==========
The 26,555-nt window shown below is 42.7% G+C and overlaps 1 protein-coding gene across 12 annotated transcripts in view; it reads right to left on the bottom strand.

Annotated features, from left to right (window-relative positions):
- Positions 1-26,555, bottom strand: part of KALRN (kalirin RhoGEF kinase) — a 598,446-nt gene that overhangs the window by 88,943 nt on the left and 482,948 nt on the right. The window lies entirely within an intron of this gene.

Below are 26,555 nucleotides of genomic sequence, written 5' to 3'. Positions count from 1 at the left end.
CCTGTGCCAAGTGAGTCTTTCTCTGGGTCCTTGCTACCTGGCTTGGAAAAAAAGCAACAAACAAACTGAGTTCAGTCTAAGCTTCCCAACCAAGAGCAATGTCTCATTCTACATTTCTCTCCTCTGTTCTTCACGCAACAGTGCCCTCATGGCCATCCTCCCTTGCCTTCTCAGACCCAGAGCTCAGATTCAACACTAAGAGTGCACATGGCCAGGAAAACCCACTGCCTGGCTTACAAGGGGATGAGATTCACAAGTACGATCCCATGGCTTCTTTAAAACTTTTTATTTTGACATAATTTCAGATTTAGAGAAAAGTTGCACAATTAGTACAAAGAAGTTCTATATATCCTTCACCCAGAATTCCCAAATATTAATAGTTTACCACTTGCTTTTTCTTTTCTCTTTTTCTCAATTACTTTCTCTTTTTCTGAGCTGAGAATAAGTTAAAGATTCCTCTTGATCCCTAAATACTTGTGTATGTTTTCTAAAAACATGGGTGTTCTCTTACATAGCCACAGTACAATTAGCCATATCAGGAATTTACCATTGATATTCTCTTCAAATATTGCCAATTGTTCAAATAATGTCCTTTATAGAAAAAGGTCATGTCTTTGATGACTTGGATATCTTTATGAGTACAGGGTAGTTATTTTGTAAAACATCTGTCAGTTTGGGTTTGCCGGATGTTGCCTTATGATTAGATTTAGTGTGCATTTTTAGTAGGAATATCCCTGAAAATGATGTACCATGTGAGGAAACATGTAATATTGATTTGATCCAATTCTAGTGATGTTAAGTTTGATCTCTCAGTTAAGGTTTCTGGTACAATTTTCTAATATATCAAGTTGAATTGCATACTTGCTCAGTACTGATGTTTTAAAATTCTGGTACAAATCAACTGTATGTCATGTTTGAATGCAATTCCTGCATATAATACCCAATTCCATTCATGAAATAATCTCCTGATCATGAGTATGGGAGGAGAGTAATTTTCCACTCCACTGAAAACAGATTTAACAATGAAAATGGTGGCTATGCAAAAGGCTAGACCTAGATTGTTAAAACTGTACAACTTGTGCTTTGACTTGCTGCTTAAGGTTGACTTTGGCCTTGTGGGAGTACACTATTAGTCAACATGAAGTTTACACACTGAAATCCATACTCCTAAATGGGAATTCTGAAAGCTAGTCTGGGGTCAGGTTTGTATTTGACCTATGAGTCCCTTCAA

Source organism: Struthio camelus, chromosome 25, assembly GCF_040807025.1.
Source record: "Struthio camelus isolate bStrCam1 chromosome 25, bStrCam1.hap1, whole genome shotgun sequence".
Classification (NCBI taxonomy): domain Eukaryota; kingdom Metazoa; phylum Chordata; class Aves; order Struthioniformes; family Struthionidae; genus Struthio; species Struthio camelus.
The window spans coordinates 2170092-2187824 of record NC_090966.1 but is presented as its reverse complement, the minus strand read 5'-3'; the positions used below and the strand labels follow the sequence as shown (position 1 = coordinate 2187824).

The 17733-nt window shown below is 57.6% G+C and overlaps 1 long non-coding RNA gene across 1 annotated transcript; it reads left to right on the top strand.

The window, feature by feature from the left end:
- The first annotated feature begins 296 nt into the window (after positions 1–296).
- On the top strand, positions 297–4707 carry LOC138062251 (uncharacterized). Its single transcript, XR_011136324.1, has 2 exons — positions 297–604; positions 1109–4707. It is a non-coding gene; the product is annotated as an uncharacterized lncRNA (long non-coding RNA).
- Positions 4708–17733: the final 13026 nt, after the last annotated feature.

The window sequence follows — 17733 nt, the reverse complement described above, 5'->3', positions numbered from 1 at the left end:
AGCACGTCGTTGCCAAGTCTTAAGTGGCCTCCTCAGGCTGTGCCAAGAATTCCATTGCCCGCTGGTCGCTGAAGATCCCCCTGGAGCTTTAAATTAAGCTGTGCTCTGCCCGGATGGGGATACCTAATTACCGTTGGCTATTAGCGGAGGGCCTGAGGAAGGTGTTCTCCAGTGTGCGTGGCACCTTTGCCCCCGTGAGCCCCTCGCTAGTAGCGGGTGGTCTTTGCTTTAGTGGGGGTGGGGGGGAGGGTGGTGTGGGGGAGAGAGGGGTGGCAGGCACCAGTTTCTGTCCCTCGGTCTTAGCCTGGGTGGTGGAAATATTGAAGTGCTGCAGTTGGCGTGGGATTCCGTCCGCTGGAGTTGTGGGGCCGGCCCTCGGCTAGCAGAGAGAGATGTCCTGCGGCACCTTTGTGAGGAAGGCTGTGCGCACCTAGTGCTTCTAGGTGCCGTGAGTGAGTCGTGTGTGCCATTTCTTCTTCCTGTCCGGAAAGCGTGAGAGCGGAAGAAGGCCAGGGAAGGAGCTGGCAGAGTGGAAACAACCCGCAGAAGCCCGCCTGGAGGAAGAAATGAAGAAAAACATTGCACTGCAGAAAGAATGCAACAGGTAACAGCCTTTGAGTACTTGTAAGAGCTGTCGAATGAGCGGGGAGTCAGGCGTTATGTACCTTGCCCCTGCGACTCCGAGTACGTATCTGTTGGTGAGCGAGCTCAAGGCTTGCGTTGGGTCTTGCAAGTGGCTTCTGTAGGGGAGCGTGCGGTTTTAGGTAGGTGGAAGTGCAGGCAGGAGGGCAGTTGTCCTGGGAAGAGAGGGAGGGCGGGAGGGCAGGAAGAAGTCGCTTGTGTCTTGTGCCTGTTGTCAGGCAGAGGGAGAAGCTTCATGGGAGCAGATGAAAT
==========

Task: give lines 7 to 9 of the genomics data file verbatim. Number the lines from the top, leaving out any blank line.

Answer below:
Source record: "Struthio camelus isolate bStrCam1 chromosome 25, bStrCam1.hap1, whole genome shotgun sequence".
Classification (NCBI taxonomy): domain Eukaryota; kingdom Metazoa; phylum Chordata; class Aves; order Struthioniformes; family Struthionidae; genus Struthio; species Struthio camelus.
The window spans coordinates 2170092-2187824 of record NC_090966.1 but is presented as its reverse complement, the minus strand read 5'-3'; the positions used below and the strand labels follow the sequence as shown (position 1 = coordinate 2187824).